Martin Regg Cohn: The high cost of lower taxes in Doug Ford's disrupted Ontario
On June 7, Ontarians voted for a new governing party.
On Thursday, Ontario got a new governing philosophy.
Premier Doug Ford’s self-proclaimed “Government for the People” has declared itself hostile, in principle, to taxation of the people:
“Your new government believes that no dollar is better spent than the dollar that is left in the pockets of the taxpayer.”
Taxes that pay for health care, education, transit, policing, and safeguarding the environment are best left in the pockets of the taxpayer? We shall soon see how far Ford’s “shock and awe” tactics take us.
Thursday’s throne speech was not like any other. For none before has proclaimed, on its title page, “A Government for the People.”
Nor has any other achieved the twin feats of announcing cuts while denouncing “oppressive taxes” — notably a supposedly “punishing carbon tax” that adds mere pennies to the price at the pump.
Who knew the people of Ontario were so oppressed and punished as to dream of political liberation? And that their appeals would be answered in the last line of a speech read aloud by Lieutenant Governor Elizabeth Dowdeswell:
“Help is here.”
The phrases Dowdeswell was required to read, in her capacity as representative of the crown, are of course a familiar echo of Ford’s famous “for the people” campaign rhetoric. In that sense, the speech from the throne was less a roadmap for the way ahead than a restatement, retrospectively, of an election manifesto.
It is also, a month after Ford’s victory, a reminder that his priority remains campaigning, not governing. Not merely through disruption but distraction.
This is a throne speech that confuses acting decisively with talking divisively:
- An updated health curriculum that brought sex-ed into the modern world when introduced to the classroom three years ago has now been suspended — and replaced with the old lessons backdated to the 1990s.
While going backwards on sex education might appease a minority of parents who insist they should have the final say on what happens in the classroom, it won’t protect today’s teenagers from the perils of sexually transmitted infections, the risks of pregnancies, the minefields of misunderstood consent, or the dangers of discrimination over gender.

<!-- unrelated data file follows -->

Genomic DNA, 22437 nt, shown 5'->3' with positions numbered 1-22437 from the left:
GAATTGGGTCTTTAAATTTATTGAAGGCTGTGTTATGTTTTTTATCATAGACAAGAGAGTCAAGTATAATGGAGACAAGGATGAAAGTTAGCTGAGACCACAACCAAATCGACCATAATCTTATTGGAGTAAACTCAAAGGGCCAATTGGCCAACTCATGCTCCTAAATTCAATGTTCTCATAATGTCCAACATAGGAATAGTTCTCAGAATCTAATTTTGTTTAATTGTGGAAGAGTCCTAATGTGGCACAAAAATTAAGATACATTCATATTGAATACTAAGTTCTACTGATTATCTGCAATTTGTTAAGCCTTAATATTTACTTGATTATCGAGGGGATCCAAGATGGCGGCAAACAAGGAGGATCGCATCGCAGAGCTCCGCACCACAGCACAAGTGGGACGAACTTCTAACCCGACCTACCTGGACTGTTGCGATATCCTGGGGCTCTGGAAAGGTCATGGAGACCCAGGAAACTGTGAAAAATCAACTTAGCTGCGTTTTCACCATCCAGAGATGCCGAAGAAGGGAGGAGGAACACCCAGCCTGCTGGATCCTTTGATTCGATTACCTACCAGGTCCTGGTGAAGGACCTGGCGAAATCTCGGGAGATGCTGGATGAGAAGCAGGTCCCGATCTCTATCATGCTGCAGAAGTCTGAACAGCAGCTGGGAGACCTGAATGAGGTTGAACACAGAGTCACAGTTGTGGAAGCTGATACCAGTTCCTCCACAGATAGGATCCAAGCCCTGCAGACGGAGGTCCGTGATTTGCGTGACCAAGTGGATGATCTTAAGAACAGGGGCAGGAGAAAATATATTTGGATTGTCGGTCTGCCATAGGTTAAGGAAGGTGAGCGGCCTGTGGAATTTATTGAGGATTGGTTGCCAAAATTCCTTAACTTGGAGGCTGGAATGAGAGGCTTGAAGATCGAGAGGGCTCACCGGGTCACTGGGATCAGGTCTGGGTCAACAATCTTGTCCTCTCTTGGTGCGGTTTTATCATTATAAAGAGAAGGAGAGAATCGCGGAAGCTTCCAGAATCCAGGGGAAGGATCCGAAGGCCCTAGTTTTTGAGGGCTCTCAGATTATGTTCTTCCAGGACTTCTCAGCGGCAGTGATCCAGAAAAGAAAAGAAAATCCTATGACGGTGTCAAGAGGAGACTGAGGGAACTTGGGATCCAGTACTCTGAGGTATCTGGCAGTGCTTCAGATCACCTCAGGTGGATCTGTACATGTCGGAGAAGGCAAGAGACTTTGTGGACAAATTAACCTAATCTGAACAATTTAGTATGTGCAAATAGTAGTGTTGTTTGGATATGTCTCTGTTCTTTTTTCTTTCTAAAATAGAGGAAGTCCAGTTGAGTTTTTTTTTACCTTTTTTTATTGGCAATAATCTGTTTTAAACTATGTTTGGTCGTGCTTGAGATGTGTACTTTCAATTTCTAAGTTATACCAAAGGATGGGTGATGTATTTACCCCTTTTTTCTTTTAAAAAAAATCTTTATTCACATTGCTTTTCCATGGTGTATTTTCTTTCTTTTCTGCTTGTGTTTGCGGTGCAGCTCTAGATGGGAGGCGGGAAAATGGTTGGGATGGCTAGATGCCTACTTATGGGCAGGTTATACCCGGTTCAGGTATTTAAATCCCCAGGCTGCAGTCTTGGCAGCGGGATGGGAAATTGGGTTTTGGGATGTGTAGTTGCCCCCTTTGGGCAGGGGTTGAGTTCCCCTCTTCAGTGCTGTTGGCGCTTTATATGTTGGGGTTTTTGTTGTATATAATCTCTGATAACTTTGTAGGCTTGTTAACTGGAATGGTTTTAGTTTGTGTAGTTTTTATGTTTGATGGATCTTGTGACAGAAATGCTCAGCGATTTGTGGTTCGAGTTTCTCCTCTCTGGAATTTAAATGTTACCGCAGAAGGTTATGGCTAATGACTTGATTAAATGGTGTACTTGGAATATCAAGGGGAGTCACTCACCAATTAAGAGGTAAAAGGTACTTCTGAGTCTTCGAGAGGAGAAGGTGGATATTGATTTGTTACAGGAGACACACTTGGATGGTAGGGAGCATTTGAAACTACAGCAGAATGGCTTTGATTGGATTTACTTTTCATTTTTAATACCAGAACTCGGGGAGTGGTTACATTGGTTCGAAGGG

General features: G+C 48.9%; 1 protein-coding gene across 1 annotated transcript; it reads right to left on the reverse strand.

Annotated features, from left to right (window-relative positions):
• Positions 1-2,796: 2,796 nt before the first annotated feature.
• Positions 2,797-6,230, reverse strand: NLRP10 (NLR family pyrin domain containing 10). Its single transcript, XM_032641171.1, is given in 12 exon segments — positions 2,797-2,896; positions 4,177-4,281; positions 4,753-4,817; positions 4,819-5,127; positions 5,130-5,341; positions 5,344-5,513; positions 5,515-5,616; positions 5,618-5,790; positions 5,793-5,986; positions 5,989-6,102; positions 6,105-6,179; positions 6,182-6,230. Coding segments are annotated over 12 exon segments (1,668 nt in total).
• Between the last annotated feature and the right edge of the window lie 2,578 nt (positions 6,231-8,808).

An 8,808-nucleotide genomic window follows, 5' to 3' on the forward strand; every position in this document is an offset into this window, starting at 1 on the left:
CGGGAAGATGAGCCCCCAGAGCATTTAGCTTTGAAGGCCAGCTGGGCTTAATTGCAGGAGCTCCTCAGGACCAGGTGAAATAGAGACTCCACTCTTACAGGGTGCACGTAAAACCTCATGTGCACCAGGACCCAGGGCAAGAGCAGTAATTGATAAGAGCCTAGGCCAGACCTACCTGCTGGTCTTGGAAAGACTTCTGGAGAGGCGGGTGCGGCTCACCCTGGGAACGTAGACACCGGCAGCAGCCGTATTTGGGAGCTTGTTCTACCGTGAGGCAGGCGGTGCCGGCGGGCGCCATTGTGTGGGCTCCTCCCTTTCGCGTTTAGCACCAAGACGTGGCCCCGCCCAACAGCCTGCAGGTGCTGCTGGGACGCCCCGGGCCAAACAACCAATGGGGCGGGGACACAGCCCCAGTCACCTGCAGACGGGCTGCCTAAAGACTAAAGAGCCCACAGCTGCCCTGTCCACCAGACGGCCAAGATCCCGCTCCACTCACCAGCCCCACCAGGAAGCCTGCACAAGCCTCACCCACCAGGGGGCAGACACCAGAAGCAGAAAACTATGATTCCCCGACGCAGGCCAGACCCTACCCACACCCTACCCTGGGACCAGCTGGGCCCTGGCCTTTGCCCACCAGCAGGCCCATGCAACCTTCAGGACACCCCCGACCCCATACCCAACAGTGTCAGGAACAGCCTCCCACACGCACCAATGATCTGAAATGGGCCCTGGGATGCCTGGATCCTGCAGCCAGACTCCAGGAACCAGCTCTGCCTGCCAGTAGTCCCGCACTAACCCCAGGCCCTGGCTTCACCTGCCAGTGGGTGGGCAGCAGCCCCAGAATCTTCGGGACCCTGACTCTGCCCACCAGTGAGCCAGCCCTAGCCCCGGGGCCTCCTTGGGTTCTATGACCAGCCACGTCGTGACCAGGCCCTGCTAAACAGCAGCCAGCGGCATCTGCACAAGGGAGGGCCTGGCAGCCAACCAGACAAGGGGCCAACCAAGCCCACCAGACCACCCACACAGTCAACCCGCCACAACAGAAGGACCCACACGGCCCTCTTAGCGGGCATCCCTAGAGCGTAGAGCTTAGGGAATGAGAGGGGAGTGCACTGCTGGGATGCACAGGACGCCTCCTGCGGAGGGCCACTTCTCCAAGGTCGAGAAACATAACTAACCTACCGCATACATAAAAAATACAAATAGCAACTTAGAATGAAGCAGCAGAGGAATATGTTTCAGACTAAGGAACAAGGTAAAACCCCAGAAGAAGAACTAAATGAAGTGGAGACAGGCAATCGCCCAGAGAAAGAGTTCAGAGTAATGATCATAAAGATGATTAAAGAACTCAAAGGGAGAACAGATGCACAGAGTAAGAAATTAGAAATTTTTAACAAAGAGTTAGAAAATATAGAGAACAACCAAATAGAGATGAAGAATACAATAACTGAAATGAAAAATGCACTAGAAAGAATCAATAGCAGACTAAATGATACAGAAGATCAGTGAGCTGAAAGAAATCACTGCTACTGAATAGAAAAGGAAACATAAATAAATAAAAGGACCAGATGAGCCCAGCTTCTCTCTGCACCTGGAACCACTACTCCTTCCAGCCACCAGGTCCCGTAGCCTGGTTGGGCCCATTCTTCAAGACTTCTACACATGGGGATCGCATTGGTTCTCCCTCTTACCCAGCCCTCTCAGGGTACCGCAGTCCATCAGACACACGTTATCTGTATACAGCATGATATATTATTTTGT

- A time-tested cap-and-trade system that gave business the greatest flexibility to reduce greenhouse gas emissions, at the lowest cost to consumers, and with the highest certainty in meeting carbon commitments, is being undone.
But killing cap and trade won’t prevent a carbon tax from replacing it — potentially pushing prices even higher for consumers and businesses. That’s because cap and trade actually lowers the overall cap on emissions, while a carbon tax requires governments to set taxation levels higher and higher to change people’s behaviour. Unless the goal is to put any action on global warming in the deep freeze?
- The Hydro One CEO whom Ford had long lampooned as the “Six Million Dollar Man” for his supersized annual income has now been sidelined. While the government boasted that the entire board and CEO Mayo Schmidt were out the door with “no severance,” it later emerged that they had compromised on Schmidt taking early retirement — allowing him to cash in on more than $8 million in various stock options.
The Hydro One upheaval has, unsurprisingly rattled investors leery of a partially privatized utility being so exposed to political meddling by a government that remains its biggest shareholder (holding nearly half its stock). With the share price tumbling by 3.2 per cent in response to the moves, the province’s holdings were suddenly worth about $182 million less (not counting steady declines in recent months as the Tories kept talking down the company). That seems an awfully high price to pay for scoring political points, because cutting an oversized salary down to size — while satisfying — won’t reduce the average hydro bill by more than 2 cents a month, no matter how much Ford claims his motivation for this manoeuvre was to rein in rates.
As popular as these shock-and-awe announcements and denouncements might prove to be in some quarters, it’s worth asking how they will improve people’s lives, or even their pocketbooks.
Schoolchildren of all ages are now being left to their own devices in the internet era; the government is giving up on climate change, until it is forced to give in to a federal carbon tax; and Ontario’s electricity system has been thrown into even greater and costlier disarray thanks to political meddling.
Shock and awe is merely the opening act. Shock and cuts are coming next, as Ford moves on his campaign promise to slash taxes that are best “left in the pockets of the taxpayer.”
As the throne speech warned, “the road ahead will not be easy.”
Not to worry. Reading her lines, the lieutenant governor offered this reassurance to people Thursday:
“A new day has dawned in Ontario.”
Just as Ford said every day on the campaign trail. And every day since then, until day turns into night.
Martin Regg Cohn is a columnist based in Toronto covering Ontario politics. Follow him on Twitter: @reggcohn